Argument: China upholds the use of the Tibetan language in school

Issue Report: Tibet independence

Supporting quotes

  • “Tibet: China’s policy paper on Tibet”. Information Office of the State Council of the People’s Republic of China. May 2004 – “Tibetan language is widely studied, used and promoted. The regional government promulgated and implemented the “Stipulations of the Tibet Autonomous Region on the Learning, Use and Promotion of the Tibetan Spoken and Written Language (Interim)” and its “Rules of Implementation” in 1987 and 1988, respectively, and revised the first as the “Stipulations of the Tibet Autonomous Region on the Learning, Use and Promotion of the Tibetan Spoken and Written Language” in 2002. These stipulations and rules make clear that equal attention be given to Tibetan and Han-Chinese languages in the Tibet Autonomous Region, with the Tibetan language as the major one, thus putting the work of using and promoting Tibetan spoken and written language on a legal basis.
Both Tibetan and Chinese languages are used in all schools in Tibet, with the Tibetan as the major one, and the textbooks and teaching reference books from primary to high school have been edited, translated into and published in Tibetan language. All the resolutions and regulations of the people’s congresses at various levels in Tibet, and formal documents and public announcements of the governments at all levels and all governmental departments in the Tibet Autonomous Region are printed in both Tibetan and Chinese languages. In judicial lawsuits, Tibetan language is used when Tibetans are involved and in the writing of legal documents. The official seals, certificates, forms, envelopes, letter paper, standardized writing paper and emblems of all units, and the signs and logos of all government agencies, factories, mines, schools, bus and train stations, airports, shops, hotels, restaurants, theaters, tourist destinations, stadiums and libraries, and all the road and traffic signs and street names are all written in both Tibetan and Chinese languages.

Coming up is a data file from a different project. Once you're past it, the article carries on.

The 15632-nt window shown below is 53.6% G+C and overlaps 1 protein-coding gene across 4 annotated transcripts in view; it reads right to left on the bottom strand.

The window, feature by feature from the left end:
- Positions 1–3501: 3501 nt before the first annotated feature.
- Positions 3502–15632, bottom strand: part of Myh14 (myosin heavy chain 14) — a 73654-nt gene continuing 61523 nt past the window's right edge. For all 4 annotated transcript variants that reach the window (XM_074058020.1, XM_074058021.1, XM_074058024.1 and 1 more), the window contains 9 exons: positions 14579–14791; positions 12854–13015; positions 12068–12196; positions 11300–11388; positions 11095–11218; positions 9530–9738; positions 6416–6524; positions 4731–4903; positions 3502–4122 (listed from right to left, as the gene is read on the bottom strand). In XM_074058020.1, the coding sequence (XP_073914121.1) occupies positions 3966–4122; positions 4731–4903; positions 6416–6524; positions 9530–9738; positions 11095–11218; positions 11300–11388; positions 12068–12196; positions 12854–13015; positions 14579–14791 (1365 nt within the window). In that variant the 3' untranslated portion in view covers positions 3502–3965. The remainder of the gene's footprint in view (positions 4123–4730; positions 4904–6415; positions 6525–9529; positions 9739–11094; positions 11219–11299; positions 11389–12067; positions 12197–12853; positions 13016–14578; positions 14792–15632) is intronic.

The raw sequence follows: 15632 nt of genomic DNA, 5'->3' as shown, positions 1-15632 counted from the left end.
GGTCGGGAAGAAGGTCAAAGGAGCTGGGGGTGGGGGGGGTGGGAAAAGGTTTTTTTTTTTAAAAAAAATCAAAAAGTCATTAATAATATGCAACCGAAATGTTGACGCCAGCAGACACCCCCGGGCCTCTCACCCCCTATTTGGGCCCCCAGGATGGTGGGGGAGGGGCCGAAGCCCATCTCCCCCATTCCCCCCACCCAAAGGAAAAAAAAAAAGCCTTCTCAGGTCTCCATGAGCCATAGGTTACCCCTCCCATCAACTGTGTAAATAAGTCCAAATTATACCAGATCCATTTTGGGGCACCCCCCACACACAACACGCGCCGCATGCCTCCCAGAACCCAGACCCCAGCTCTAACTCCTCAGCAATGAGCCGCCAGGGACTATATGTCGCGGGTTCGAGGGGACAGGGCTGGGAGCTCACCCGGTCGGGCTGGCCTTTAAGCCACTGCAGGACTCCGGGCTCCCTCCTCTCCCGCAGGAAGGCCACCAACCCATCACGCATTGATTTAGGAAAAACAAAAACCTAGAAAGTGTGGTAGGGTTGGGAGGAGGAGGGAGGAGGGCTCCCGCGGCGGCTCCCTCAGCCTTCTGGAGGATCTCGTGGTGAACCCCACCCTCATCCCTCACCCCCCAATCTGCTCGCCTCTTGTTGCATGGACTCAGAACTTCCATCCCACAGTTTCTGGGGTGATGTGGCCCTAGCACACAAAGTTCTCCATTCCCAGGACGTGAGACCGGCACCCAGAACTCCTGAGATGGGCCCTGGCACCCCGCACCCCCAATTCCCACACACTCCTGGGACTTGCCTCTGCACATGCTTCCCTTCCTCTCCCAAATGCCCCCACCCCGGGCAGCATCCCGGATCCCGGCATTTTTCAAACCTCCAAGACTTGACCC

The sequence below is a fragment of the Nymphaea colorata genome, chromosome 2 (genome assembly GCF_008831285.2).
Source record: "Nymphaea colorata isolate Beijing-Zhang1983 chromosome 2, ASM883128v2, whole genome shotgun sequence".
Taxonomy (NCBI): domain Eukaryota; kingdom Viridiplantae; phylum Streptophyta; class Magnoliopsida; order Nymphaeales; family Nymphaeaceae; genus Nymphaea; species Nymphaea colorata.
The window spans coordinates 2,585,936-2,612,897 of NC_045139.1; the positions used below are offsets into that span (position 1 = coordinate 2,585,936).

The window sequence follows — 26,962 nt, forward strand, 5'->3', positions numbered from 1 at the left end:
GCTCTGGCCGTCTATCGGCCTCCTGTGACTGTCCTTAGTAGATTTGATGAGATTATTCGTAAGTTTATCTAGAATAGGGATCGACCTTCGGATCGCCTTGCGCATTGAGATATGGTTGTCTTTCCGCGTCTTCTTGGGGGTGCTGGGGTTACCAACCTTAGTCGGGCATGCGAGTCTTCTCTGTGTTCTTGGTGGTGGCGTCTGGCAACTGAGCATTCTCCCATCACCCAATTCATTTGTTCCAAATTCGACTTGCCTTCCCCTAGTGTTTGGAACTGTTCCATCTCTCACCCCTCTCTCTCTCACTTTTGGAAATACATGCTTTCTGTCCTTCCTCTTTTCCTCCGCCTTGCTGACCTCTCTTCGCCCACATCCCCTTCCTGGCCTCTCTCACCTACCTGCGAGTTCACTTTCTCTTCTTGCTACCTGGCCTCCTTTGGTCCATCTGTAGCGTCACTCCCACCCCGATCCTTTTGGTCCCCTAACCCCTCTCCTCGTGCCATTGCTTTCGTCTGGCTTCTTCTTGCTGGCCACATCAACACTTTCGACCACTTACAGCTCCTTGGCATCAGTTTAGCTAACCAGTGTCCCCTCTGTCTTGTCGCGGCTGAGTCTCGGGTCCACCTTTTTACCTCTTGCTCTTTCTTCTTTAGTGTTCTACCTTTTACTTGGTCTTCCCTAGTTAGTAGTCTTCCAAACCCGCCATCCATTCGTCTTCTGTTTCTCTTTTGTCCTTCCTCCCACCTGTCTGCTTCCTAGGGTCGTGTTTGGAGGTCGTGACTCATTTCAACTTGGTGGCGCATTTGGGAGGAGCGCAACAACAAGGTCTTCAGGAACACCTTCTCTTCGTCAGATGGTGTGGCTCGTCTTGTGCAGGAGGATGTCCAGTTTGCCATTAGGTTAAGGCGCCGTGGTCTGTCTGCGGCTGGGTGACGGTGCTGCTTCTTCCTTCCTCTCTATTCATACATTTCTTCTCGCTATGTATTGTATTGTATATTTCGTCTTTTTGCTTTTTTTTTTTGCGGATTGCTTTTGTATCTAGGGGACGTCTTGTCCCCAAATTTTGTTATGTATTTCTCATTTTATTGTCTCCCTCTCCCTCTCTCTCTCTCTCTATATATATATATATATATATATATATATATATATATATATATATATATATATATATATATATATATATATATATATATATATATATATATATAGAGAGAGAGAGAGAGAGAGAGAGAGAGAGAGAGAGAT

At present, both radio and TV stations in Tibet have special Tibetan-language channels. There are 14 magazines and 10 newspapers published in Tibetan in the autonomous region. The Tibetan edition of the Tibet Daily is published every day, using advanced Tibetan-language computer editing and typesetting systems. In recent years, more than 100 titles of books have been published in Tibetan every year, with a circulation of several hundred thousand. The standardization of specialized terms and information technology in Tibetan has made great progress. The encoded Tibetan language has reached the state as well as international standard, making Tibetan the first ethnic-minority language in China to have attained international standardization.”